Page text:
California Braces for Serial Rapist Release


Despite many protests, a judge has concluded that a serial rapist be released to live in the Los Angeles County community. Christopher Evans Hubbart is better known as the “Pillowcase Rapist” for his attacks on women between 1970s and 1980s. Following his order to be freed, the serial rapist will be allowed to live in remote Southern California desert area, the county now braces for the entrance of the serial rapist.

Hubbart, who is not 63-years-old, must be released from a state facility by July 7. The ruling came from Gilbert Brown who is Santa Clara County Superior Court Judge. Hubbart will be allowed to rent a house near Palmdale. The city is located roughly 45 miles away from downtown Los Angeles.

Jackie Lacey is a District Attorney and had spent months fighting against Hubbart’s release. Following the ruling, Lacey announced that the city officials are now preparing for Hubbart. He had stated that the safety of the citizens is the top concern. In order to brace for the entrance of the serial rapist in the California County, officials are planning to do everything in their authority to protect the residents.

Some of the security measures that are going to be imposed on Hubbart include that he will be required to wear a GPS monitor on his ankle. Hubbart will be required to wear the monitor 24 hours a day, all week long. He will also be accompanied by security whenever he goes out in public. These requirements will last for at least the first six months and possibly up to a year after his release. He is also required to attend therapy sessions twice a week.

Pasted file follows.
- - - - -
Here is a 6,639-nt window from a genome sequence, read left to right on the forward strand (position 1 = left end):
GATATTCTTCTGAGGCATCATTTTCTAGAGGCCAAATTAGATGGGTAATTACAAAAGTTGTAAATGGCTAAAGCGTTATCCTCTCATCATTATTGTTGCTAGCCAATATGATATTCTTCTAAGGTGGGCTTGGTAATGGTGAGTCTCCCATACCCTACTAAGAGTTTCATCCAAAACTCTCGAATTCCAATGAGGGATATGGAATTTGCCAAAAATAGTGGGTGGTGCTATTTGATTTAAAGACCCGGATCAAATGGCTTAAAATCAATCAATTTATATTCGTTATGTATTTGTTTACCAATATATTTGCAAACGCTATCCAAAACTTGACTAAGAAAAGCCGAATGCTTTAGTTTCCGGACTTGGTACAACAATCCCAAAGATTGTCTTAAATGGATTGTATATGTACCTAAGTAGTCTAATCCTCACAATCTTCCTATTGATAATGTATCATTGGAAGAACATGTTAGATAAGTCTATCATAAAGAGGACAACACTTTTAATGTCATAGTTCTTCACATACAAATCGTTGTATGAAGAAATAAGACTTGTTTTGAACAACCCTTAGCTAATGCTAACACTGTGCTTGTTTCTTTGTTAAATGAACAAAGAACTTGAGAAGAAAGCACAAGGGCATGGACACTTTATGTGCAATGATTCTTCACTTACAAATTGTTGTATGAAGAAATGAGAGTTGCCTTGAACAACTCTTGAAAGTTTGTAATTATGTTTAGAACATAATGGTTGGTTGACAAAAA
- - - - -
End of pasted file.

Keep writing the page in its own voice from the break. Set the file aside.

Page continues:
The daylong hearing happened in Northern California, where objections were heard from many residents of Palmdale area. Those who objected had taken the time to drive 350 miles in order to attend the hearing.

Following the announcement, there has been an enormous outpouring of petitions, cards, emails, postings and letters on a website which has been set up by Lacey for public comment.

Following his attacks between 1971 and 1982, Hubbart has acknowledged assaulting and raping at least 40 women. He gained his nickname due to his use of pillows in order to muffle the screams of his victims. Following his arrest, Hubbart was sentenced to 16 years in prison. After he was released on parole in 1990, Hubbart was arrested for a new attack and returned to prison for another six years.

In 1996, he was classified as a sexually violent predator with a high chance of re-offending, and as a result was placed in the state mental hospital. Recently, the doctors in the hospital have concluded that Hubbart was fit for release. However, few options were available for Hubbart’s relocation. According to California laws, sex offenders are barred from living within 2,000 feet of schools, playgrounds and other places where children congregate. This had eliminated nearly all urban areas in the state.

Residents of the area, such as Cheryl Holbrook, have created a community group with plans to fight Hubbart’s release. Holbrook had also announced that there are plans to protest at his new home. The news have caused anger and frustration among the citizens of the community, including Holbrook, who was willing to speak with the media.  She described how she shook when she heard the news. The announcement had triggered many horrifying memories for victims of rape who also reside in the area.

The community worries that there will be future victims if Hubbart is released. “The blood [of the victims] is going to be on that judge’s shoulders” Holbrook concluded as the community in the tiny California town braced for the release of the serial rapist.

By Ivelina Kunina

ABC News
Fox News

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